Resource Loss and Stress Outcomes in a Setting of Chronic Conflict


The purpose of this cross‐sectional study was to examine conservation of resources (COR) theory in the context of armed conflict in Africa. Specifically, within the setting of ongoing chronic conflict in the eastern Democratic Republic of the Congo (DRC), we tested the COR theory prediction that resource loss contributes to various stress outcomes. Consistent with COR theory, resource loss predicted all four stress outcomes above and beyond the contribution of demographics, relocation experiences, and daily stressors; however, this effect was small, ΔR2 = .02–.06. The most consistent and strongest predictors of stress outcomes were daily stressors, βs = .42–.62; number of relocation experiences, βs = .33–.43; and psychosocial resource loss (e.g., loss of hope, meaning or purpose in life, intimacy with friends and family, physical health of family), βs = .17–.26. We discuss the findings with consideration of research on disasters generally and armed conflicts specifically. We also discuss implications for humanitarian interventions with conflict‐affected populations in Africa and beyond.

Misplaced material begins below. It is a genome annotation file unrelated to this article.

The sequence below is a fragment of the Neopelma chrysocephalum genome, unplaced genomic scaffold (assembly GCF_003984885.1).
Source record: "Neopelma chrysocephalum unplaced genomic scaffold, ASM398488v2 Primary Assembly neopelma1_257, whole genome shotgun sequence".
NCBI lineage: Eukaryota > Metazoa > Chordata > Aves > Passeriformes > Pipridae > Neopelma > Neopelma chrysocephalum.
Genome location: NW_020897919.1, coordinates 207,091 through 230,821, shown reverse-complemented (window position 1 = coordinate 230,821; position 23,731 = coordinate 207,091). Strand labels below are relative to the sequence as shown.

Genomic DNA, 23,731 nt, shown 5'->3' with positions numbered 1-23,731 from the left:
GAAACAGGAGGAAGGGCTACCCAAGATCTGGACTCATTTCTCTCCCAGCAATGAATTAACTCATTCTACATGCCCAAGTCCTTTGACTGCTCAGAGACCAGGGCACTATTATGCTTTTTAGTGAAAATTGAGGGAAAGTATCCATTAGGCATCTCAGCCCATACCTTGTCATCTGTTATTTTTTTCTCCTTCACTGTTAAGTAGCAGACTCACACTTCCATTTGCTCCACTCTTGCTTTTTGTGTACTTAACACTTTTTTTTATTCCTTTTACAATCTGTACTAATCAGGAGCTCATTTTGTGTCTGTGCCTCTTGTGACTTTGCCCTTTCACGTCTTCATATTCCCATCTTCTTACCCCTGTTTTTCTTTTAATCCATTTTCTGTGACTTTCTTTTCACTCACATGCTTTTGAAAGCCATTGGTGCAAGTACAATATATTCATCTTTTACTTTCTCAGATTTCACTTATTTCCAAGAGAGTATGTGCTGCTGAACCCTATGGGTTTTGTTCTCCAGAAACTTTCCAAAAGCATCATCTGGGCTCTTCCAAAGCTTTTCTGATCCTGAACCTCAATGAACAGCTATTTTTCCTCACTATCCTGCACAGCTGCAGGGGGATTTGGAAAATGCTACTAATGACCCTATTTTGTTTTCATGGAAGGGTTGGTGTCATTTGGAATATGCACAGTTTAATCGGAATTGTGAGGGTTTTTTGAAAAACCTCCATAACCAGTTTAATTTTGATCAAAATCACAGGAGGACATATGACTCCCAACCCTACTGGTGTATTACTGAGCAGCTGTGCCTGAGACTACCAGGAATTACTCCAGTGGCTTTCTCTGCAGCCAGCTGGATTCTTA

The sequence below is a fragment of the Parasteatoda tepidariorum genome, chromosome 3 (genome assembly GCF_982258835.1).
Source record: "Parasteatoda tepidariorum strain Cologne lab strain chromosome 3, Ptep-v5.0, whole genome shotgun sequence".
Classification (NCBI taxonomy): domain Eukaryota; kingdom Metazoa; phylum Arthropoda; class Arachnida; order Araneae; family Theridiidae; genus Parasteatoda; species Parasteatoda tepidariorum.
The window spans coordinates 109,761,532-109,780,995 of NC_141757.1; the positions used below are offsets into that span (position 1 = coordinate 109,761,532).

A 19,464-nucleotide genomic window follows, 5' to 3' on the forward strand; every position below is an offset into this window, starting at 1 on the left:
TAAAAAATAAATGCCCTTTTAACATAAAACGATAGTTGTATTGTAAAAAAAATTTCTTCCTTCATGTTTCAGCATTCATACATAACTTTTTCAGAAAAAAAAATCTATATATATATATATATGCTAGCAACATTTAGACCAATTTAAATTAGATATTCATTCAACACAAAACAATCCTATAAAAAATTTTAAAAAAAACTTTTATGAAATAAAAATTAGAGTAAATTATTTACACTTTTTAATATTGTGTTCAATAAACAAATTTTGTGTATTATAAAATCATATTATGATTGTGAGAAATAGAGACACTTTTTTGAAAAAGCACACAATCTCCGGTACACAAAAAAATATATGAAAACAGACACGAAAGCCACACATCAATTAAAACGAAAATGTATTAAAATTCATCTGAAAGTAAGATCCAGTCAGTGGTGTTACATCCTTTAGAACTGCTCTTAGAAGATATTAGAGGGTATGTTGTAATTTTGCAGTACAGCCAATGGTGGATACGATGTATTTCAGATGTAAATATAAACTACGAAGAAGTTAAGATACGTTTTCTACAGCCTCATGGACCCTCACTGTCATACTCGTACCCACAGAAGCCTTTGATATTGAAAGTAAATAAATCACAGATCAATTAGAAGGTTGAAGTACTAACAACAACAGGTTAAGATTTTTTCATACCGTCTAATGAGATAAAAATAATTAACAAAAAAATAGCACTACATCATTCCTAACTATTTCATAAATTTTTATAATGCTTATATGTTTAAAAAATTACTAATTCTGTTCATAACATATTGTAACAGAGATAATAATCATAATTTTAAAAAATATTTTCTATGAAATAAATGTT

Journal of Traumatic Stress
Jordan D. Snyder
Jordan D. Snyder
Assistant Professor of Psychology

My research interests include clinical-community psychology, global mental health, serious mental illness, interventions for mental health in low and middle-income countries, and mental health and social processes related to conflict.

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